by Louise Maureen Simeon – The Philippine Star, 17 Dec 2021
MANILA, Philippines — Women and youth in the country’s labor market are bearing the brunt of job losses due to the pandemic, with the government urged to ramp up social protection to address worsening inequality and ensure economic recovery.
In its latest report, the Asian Development Bank (ADB) said young workers and women have been the most vulnerable in the labor markets of Indonesia, Malaysia, the Philippines, Thailand and Vietnam since the pandemic.
In the Philippines, youth aged 15 to 24 accounted for 22 to 28 percent of total job cuts even as they only represented 15 percent of total employment in the country prior to COVID-19.
For Filipino women in the labor force, they represent 44 percent of job losses.
ADB explained that the significant reduction in youth and women employment was due to their overrepresentation in sectors that were heavily hit by the pandemic.
These include food and accommodation services, wholesale and retail trade, and other services. In particular, the wholesale and retail trade sector accounted for nearly a quarter of job losses in the Philippines.
“Young workers were more likely to lose jobs mainly because they dominated hard-hit sectors such as hotels and restaurants, as well as wholesale and retail trade,” ADB said.
“Women, in all the countries examined by the report and across all age groups, were more likely to leave the labor force, mainly to take care of their family during the pandemic,” it said.
ADB noted that those women rejoining the workforce early this year were mostly self-employed or in the informal sector, which may hurt their career development in the long run.
Temporary workers and casual laborers also represented 70 percent of job losses in the Philippines. ADB said these workers were particularly vulnerable to the crisis because they have limited job security and social protection.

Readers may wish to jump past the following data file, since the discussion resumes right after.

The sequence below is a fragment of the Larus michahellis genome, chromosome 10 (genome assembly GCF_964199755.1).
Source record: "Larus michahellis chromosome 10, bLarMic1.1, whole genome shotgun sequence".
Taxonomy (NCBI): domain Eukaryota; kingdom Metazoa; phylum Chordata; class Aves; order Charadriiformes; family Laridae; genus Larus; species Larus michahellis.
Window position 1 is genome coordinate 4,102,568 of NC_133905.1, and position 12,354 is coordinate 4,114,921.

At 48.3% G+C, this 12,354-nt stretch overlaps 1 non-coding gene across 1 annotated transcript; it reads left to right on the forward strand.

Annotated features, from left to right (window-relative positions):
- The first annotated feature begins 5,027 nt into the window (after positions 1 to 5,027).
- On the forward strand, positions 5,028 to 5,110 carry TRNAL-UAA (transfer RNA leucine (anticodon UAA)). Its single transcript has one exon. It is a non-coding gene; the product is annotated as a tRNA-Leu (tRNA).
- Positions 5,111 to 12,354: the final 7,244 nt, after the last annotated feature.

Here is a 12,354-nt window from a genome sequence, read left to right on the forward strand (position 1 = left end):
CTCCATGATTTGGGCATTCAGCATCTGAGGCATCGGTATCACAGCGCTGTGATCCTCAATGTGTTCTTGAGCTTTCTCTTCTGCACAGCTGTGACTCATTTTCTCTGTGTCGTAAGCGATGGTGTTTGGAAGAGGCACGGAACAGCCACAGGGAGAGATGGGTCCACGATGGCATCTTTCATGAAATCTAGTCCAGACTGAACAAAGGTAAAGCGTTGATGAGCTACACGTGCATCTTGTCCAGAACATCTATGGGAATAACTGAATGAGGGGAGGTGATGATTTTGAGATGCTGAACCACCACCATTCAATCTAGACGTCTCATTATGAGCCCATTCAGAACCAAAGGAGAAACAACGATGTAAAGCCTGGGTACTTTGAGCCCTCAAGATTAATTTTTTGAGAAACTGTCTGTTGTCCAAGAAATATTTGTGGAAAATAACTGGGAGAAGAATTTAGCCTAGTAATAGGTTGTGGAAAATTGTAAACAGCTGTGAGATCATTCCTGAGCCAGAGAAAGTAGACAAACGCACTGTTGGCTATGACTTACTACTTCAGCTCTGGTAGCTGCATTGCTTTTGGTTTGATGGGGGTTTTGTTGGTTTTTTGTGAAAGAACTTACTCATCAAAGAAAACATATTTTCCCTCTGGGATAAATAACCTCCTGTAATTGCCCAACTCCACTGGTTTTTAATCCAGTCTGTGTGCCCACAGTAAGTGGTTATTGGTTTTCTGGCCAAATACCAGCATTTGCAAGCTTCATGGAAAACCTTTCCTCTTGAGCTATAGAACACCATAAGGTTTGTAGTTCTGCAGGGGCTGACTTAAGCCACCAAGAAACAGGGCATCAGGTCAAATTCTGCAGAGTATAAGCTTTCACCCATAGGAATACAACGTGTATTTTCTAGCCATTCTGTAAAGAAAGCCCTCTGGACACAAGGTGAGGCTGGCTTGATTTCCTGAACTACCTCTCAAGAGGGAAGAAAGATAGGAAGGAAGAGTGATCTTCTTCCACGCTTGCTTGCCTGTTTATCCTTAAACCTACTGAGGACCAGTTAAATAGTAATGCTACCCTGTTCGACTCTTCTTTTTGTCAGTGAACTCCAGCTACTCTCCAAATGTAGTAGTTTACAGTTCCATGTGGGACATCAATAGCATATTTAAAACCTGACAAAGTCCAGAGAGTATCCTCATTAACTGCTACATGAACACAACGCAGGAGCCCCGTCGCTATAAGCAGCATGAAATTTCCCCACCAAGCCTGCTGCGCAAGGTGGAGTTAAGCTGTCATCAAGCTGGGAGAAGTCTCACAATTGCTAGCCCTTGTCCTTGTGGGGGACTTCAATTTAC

“Among the sample countries, the Philippines was the most affected in 2020 in terms of health outcomes (COVID-19 cases) and also in economic and labor market impacts,” ADB said.
During the peak of the pandemic, one out of five workers, or equivalent to 12.5 percent of the working population, transitioned out of employment, of which 6.5 percent became unemployed and another six percent exited the labor force.
Amid severe job losses across many sectors, ADB said the pandemic has worsened inequalities between skilled and unskilled workers, exposing social protection gaps associated with high and persistent informality across the region.
Further, ADB said the pandemic has provided an opportunity for countries to address gaps and expand social protection coverage to new beneficiaries and excluded groups.
Even prior to the pandemic, social protection in the Philippines and neighboring economies were already weak while support measures do not really cover a large share of workers.
“Social insurance measures may have benefited a small segment of formal workers, but their coverage remained lacking. The pandemic highlighted the vulnerability of informal workers to external shocks and their limited access to social protection, emphasizing the need for intensified formalization efforts,” ADB said.
Data showed that the Philippines is investing a measly 2.6 percent of its gross domestic product to social protection, lower than the Asia Pacific average of 4.9 percent and way below the global average of 11 percent. Less than 37 percent have access to at least one protection scheme.